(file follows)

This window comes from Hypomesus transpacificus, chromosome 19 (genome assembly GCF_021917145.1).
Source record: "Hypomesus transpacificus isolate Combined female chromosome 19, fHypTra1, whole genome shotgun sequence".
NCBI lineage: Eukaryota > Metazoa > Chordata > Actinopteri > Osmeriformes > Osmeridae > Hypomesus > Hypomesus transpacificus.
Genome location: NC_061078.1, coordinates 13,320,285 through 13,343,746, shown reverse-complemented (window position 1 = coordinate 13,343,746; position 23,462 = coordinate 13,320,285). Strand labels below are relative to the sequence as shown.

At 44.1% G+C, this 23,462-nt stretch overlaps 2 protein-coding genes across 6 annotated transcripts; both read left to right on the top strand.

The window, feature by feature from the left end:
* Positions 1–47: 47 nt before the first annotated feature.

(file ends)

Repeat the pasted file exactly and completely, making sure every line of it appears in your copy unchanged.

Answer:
This window comes from Hypomesus transpacificus, chromosome 19 (genome assembly GCF_021917145.1).
Source record: "Hypomesus transpacificus isolate Combined female chromosome 19, fHypTra1, whole genome shotgun sequence".
NCBI lineage: Eukaryota > Metazoa > Chordata > Actinopteri > Osmeriformes > Osmeridae > Hypomesus > Hypomesus transpacificus.
Genome location: NC_061078.1, coordinates 13,320,285 through 13,343,746, shown reverse-complemented (window position 1 = coordinate 13,343,746; position 23,462 = coordinate 13,320,285). Strand labels below are relative to the sequence as shown.

At 44.1% G+C, this 23,462-nt stretch overlaps 2 protein-coding genes across 6 annotated transcripts; both read left to right on the top strand.

The window, feature by feature from the left end:
* Positions 1–47: 47 nt before the first annotated feature.